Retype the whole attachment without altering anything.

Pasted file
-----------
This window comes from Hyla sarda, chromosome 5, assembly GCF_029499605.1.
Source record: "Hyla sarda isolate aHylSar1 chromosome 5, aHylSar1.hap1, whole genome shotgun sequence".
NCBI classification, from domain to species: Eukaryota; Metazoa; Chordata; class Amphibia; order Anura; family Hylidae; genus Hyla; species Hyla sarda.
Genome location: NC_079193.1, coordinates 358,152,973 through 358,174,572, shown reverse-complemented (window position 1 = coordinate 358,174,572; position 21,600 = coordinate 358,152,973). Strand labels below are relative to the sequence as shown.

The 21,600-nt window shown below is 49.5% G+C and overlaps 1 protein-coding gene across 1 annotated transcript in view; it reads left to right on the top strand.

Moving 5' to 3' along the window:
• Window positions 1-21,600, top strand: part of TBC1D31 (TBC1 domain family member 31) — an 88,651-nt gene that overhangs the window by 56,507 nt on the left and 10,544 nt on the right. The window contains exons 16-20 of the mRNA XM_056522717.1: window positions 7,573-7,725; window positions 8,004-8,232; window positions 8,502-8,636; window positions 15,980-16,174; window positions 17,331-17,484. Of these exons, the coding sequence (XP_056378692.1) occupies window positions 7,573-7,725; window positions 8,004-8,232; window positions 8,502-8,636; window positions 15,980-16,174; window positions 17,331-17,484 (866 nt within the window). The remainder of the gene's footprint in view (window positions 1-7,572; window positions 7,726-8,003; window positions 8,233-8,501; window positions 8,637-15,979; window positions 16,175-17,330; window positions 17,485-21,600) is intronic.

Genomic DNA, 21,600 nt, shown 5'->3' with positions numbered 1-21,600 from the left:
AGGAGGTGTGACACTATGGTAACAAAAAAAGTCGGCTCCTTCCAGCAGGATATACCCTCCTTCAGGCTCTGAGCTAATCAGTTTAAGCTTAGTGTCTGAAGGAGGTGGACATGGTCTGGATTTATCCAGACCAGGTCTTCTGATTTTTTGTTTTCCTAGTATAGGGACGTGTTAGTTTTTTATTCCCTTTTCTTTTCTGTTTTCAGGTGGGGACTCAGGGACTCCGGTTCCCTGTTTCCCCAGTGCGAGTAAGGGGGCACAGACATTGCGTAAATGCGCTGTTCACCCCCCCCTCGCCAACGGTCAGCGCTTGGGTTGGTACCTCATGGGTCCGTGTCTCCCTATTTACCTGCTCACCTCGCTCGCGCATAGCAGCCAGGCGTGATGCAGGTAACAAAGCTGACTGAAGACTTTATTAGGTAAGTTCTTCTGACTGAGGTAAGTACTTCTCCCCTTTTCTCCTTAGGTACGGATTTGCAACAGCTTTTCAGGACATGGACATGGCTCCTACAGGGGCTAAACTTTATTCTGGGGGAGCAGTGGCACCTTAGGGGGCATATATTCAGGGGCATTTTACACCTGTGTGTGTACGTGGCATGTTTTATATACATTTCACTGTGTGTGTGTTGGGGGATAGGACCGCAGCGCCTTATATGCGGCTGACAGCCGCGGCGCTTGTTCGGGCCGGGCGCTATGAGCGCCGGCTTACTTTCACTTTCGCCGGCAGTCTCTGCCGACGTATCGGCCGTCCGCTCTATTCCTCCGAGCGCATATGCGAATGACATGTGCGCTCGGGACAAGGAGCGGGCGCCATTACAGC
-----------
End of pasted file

This window comes from Hyla sarda, chromosome 5, assembly GCF_029499605.1.
Source record: "Hyla sarda isolate aHylSar1 chromosome 5, aHylSar1.hap1, whole genome shotgun sequence".
NCBI classification, from domain to species: Eukaryota; Metazoa; Chordata; class Amphibia; order Anura; family Hylidae; genus Hyla; species Hyla sarda.
Genome location: NC_079193.1, coordinates 358,152,973 through 358,174,572, shown reverse-complemented (window position 1 = coordinate 358,174,572; position 21,600 = coordinate 358,152,973). Strand labels below are relative to the sequence as shown.

The 21,600-nt window shown below is 49.5% G+C and overlaps 1 protein-coding gene across 1 annotated transcript in view; it reads left to right on the top strand.

Moving 5' to 3' along the window:
• Window positions 1-21,600, top strand: part of TBC1D31 (TBC1 domain family member 31) — an 88,651-nt gene that overhangs the window by 56,507 nt on the left and 10,544 nt on the right. The window contains exons 16-20 of the mRNA XM_056522717.1: window positions 7,573-7,725; window positions 8,004-8,232; window positions 8,502-8,636; window positions 15,980-16,174; window positions 17,331-17,484. Of these exons, the coding sequence (XP_056378692.1) occupies window positions 7,573-7,725; window positions 8,004-8,232; window positions 8,502-8,636; window positions 15,980-16,174; window positions 17,331-17,484 (866 nt within the window). The remainder of the gene's footprint in view (window positions 1-7,572; window positions 7,726-8,003; window positions 8,233-8,501; window positions 8,637-15,979; window positions 16,175-17,330; window positions 17,485-21,600) is intronic.

Genomic DNA, 21,600 nt, shown 5'->3' with positions numbered 1-21,600 from the left:
AGGAGGTGTGACACTATGGTAACAAAAAAAGTCGGCTCCTTCCAGCAGGATATACCCTCCTTCAGGCTCTGAGCTAATCAGTTTAAGCTTAGTGTCTGAAGGAGGTGGACATGGTCTGGATTTATCCAGACCAGGTCTTCTGATTTTTTGTTTTCCTAGTATAGGGACGTGTTAGTTTTTTATTCCCTTTTCTTTTCTGTTTTCAGGTGGGGACTCAGGGACTCCGGTTCCCTGTTTCCCCAGTGCGAGTAAGGGGGCACAGACATTGCGTAAATGCGCTGTTCACCCCCCCCTCGCCAACGGTCAGCGCTTGGGTTGGTACCTCATGGGTCCGTGTCTCCCTATTTACCTGCTCACCTCGCTCGCGCATAGCAGCCAGGCGTGATGCAGGTAACAAAGCTGACTGAAGACTTTATTAGGTAAGTTCTTCTGACTGAGGTAAGTACTTCTCCCCTTTTCTCCTTAGGTACGGATTTGCAACAGCTTTTCAGGACATGGACATGGCTCCTACAGGGGCTAAACTTTATTCTGGGGGAGCAGTGGCACCTTAGGGGGCATATATTCAGGGGCATTTTACACCTGTGTGTGTACGTGGCATGTTTTATATACATTTCACTGTGTGTGTGTTGGGGGATAGGACCGCAGCGCCTTATATGCGGCTGACAGCCGCGGCGCTTGTTCGGGCCGGGCGCTATGAGCGCCGGCTTACTTTCACTTTCGCCGGCAGTCTCTGCCGACGTATCGGCCGTCCGCTCTATTCCTCCGAGCGCATATGCGAATGACATGTGCGCTCGGGACAAGGAGCGGGCGCCATTACAGC